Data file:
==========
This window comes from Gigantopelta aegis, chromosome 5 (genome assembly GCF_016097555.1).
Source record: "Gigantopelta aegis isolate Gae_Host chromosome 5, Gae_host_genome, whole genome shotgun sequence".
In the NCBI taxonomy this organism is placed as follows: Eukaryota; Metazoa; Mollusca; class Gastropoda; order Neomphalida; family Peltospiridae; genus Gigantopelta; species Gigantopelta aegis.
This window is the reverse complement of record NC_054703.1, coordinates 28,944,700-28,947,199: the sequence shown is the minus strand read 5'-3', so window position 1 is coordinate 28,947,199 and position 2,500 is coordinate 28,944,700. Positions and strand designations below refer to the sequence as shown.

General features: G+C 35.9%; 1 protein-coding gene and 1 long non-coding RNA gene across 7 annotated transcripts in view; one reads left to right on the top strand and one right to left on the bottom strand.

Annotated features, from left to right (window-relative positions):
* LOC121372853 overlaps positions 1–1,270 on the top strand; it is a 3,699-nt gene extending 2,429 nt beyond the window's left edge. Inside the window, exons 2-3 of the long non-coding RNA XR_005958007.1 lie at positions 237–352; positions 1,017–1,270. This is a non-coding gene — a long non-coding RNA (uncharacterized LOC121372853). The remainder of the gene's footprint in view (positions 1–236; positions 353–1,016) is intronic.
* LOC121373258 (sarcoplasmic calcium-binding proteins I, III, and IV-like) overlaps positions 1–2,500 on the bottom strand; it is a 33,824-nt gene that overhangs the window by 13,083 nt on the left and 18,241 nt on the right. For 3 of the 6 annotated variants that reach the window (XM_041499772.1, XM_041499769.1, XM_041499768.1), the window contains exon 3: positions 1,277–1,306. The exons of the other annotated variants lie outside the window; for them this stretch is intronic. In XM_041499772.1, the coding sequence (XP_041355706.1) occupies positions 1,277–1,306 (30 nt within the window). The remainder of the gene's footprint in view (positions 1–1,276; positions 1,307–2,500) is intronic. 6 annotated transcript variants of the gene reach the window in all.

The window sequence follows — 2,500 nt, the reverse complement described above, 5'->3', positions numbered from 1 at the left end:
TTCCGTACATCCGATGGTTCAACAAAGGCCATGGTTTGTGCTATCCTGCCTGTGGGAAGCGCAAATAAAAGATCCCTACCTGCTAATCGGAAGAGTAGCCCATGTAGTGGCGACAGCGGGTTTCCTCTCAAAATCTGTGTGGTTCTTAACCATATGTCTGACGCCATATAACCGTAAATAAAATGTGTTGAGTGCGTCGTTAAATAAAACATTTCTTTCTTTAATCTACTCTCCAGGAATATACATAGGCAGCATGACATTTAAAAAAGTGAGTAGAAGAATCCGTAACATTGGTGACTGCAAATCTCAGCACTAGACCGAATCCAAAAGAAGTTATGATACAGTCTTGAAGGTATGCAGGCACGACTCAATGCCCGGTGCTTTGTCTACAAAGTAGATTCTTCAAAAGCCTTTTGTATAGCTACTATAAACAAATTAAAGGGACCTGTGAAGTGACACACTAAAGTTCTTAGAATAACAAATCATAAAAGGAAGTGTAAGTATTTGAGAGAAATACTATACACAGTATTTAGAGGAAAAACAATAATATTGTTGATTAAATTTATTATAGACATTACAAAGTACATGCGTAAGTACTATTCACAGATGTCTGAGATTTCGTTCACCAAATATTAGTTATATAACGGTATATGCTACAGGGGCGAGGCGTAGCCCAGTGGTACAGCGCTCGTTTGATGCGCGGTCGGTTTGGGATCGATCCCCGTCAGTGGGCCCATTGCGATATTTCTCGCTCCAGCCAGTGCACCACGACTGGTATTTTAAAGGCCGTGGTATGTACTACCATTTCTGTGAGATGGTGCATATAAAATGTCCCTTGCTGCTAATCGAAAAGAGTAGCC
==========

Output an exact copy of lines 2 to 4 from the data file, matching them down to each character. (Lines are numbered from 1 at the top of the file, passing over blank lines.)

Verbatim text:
Source record: "Gigantopelta aegis isolate Gae_Host chromosome 5, Gae_host_genome, whole genome shotgun sequence".
In the NCBI taxonomy this organism is placed as follows: Eukaryota; Metazoa; Mollusca; class Gastropoda; order Neomphalida; family Peltospiridae; genus Gigantopelta; species Gigantopelta aegis.
This window is the reverse complement of record NC_054703.1, coordinates 28,944,700-28,947,199: the sequence shown is the minus strand read 5'-3', so window position 1 is coordinate 28,947,199 and position 2,500 is coordinate 28,944,700. Positions and strand designations below refer to the sequence as shown.